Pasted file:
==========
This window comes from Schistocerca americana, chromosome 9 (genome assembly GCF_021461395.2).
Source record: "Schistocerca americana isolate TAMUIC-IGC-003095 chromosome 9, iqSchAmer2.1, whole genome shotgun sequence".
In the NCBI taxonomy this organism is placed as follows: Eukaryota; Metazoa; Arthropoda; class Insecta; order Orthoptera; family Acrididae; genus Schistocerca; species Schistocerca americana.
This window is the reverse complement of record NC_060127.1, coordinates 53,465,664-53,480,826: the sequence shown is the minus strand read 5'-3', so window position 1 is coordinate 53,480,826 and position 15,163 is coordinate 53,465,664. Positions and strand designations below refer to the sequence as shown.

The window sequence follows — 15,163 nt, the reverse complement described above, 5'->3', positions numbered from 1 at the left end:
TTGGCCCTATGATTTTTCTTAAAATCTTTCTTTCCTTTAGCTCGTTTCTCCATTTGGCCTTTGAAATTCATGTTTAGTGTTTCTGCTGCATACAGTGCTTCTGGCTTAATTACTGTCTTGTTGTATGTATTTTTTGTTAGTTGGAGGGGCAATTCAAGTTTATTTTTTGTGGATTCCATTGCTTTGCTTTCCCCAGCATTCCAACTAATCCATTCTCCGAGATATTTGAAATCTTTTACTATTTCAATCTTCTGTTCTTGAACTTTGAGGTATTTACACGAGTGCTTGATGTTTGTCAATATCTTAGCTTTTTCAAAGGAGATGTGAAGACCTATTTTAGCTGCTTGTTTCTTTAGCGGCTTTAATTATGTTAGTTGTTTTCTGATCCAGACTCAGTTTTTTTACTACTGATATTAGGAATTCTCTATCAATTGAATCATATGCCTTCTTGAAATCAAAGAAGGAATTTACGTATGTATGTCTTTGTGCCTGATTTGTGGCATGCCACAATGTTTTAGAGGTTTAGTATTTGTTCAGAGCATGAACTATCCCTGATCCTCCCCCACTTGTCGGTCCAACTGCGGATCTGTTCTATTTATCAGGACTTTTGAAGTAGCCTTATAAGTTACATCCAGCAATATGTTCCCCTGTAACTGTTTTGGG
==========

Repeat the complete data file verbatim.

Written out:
This window comes from Schistocerca americana, chromosome 9 (genome assembly GCF_021461395.2).
Source record: "Schistocerca americana isolate TAMUIC-IGC-003095 chromosome 9, iqSchAmer2.1, whole genome shotgun sequence".
In the NCBI taxonomy this organism is placed as follows: Eukaryota; Metazoa; Arthropoda; class Insecta; order Orthoptera; family Acrididae; genus Schistocerca; species Schistocerca americana.
This window is the reverse complement of record NC_060127.1, coordinates 53,465,664-53,480,826: the sequence shown is the minus strand read 5'-3', so window position 1 is coordinate 53,480,826 and position 15,163 is coordinate 53,465,664. Positions and strand designations below refer to the sequence as shown.

The window sequence follows — 15,163 nt, the reverse complement described above, 5'->3', positions numbered from 1 at the left end:
TTGGCCCTATGATTTTTCTTAAAATCTTTCTTTCCTTTAGCTCGTTTCTCCATTTGGCCTTTGAAATTCATGTTTAGTGTTTCTGCTGCATACAGTGCTTCTGGCTTAATTACTGTCTTGTTGTATGTATTTTTTGTTAGTTGGAGGGGCAATTCAAGTTTATTTTTTGTGGATTCCATTGCTTTGCTTTCCCCAGCATTCCAACTAATCCATTCTCCGAGATATTTGAAATCTTTTACTATTTCAATCTTCTGTTCTTGAACTTTGAGGTATTTACACGAGTGCTTGATGTTTGTCAATATCTTAGCTTTTTCAAAGGAGATGTGAAGACCTATTTTAGCTGCTTGTTTCTTTAGCGGCTTTAATTATGTTAGTTGTTTTCTGATCCAGACTCAGTTTTTTTACTACTGATATTAGGAATTCTCTATCAATTGAATCATATGCCTTCTTGAAATCAAAGAAGGAATTTACGTATGTATGTCTTTGTGCCTGATTTGTGGCATGCCACAATGTTTTAGAGGTTTAGTATTTGTTCAGAGCATGAACTATCCCTGATCCTCCCCCACTTGTCGGTCCAACTGCGGATCTGTTCTATTTATCAGGACTTTTGAAGTAGCCTTATAAGTTACATCCAGCAATATGTTCCCCTGTAACTGTTTTGGG